Gran tried her best, but she was a sea hag. She’d picked up humanity in fits and starts from what she could see on the shore and on the fishing boats. It had given her a good handle on swearing, flirting, and tying knots, but she preferred her food live and wriggling. She’d only taken up cooking since Mick got her a Sky hookup in her cave.

It was Gordon. Loved Gordon did his gran, thought he had a way with words.

She clipped around the back of the head with one hand. “Don’t try and smart mouth the law of the ocean, boy,” she said. “Someone catches a magic fish, the fish has to do them a favor. The salt with turn on you otherwise, the currents will always be up your ass. Now eat your dinner, you’ve had a shock.”

No kidding. His lightly scalded ass still stung from being hung over the pot. Mick smushed the fish and burnt crumb over the plate to mix it more

Pot, Crab Pot, Lobster Pot, Crab, Seafood, Fishing

thoroughly with the ketchup. It didn’t make it taste any better but it sorta blended the different icks together. 

“Whatever, the favor for the chef that tried to cook me can wait,” he said. “Until I find out who tried to have me killed.”

Gran tched. “You’re the lobster king, being killed is your destiny,” she said. “If you don’t give that mortal his favor, the salt will bring your destiny forward.”

One day someone would say ‘Lobster King’ and it wouldn’t sound like a joke. Not today though. Or at any time in the last two hundred years since someone had stuck Mick with the undersea crown when he wasn’t looking.

Traditionally the crown of the sea–well, this stretch the coastline–passed from head to head  in a fierce battle that turned the tides to blood under the moon and whitened the beaches with shards of bone. Except, over time, that kind of thinned the ranks of the salt’s best and fiercest. Whole bloodlines of mermaids had gone extinct as they tore each other throats out, harems of their males left to find new homes. The selkies had to arrange marriage with Irish seals to rebound their population. Plus none of the kings or queens lasted more than a few months, so even the most ambitious grew a bit…wary.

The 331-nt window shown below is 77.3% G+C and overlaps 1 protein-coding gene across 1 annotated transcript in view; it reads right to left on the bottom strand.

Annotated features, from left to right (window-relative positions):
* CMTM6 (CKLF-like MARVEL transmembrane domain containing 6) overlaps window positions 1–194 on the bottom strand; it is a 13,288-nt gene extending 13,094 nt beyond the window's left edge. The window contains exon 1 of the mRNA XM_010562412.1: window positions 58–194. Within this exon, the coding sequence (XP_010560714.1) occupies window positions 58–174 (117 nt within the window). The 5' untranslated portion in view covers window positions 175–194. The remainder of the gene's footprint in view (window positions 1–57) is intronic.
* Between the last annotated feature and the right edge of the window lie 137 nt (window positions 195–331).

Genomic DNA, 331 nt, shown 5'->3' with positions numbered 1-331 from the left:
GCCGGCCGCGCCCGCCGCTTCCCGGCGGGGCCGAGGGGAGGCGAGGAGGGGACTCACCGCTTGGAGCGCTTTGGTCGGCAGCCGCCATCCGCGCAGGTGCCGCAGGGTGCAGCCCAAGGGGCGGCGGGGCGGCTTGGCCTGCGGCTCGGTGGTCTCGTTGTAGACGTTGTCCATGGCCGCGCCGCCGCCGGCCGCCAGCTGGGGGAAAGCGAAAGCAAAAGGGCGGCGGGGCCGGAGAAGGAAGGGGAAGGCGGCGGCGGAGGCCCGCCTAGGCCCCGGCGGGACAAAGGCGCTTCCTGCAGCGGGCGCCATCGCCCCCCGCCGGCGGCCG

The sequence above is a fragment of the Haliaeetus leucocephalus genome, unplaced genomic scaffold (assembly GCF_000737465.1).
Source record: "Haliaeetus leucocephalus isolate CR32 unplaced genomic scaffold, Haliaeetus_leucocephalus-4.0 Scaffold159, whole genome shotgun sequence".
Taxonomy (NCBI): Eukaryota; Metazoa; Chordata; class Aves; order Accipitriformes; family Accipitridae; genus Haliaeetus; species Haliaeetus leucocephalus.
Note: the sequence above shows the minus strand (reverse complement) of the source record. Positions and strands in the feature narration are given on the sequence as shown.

So when the last Shark King bled out, the crown sank to the bottom of the ocean, the various contenders had gone ‘after you’. Mick hadn’t even been paying attention, and he’d ended up the only one who didn’t step back when the new king was asked to step forward.

Even his gran. 

“I can’t do anyone a favor from a lobster pot, can I?” he pointed out. “Stupid. If anyone wants the crown, I’d just hand it over.”

“Wouldn’t work,” his Gran said. She dried her barnacle-scabbed fingers on her apron and scuttled across the cave floor to her recliner. “Sovereignty can’t be handed off, it has to be bled for, sacrificed for. If you just handed the crown over, the salt would bring it back to you soon enough. Only way to stop being a king of the salt, my ‘ansom, is to die or hand it off to your own sprat.”


“Pretty lad, this human?” Gran asked. She winked one of her eyes. “A king’s cock could be considered a favor.”

Mick winced. “Oh, c’mon. Gran, we talked about this. No matchmaking. Not after last time. Bits washed up on shore for weeks.”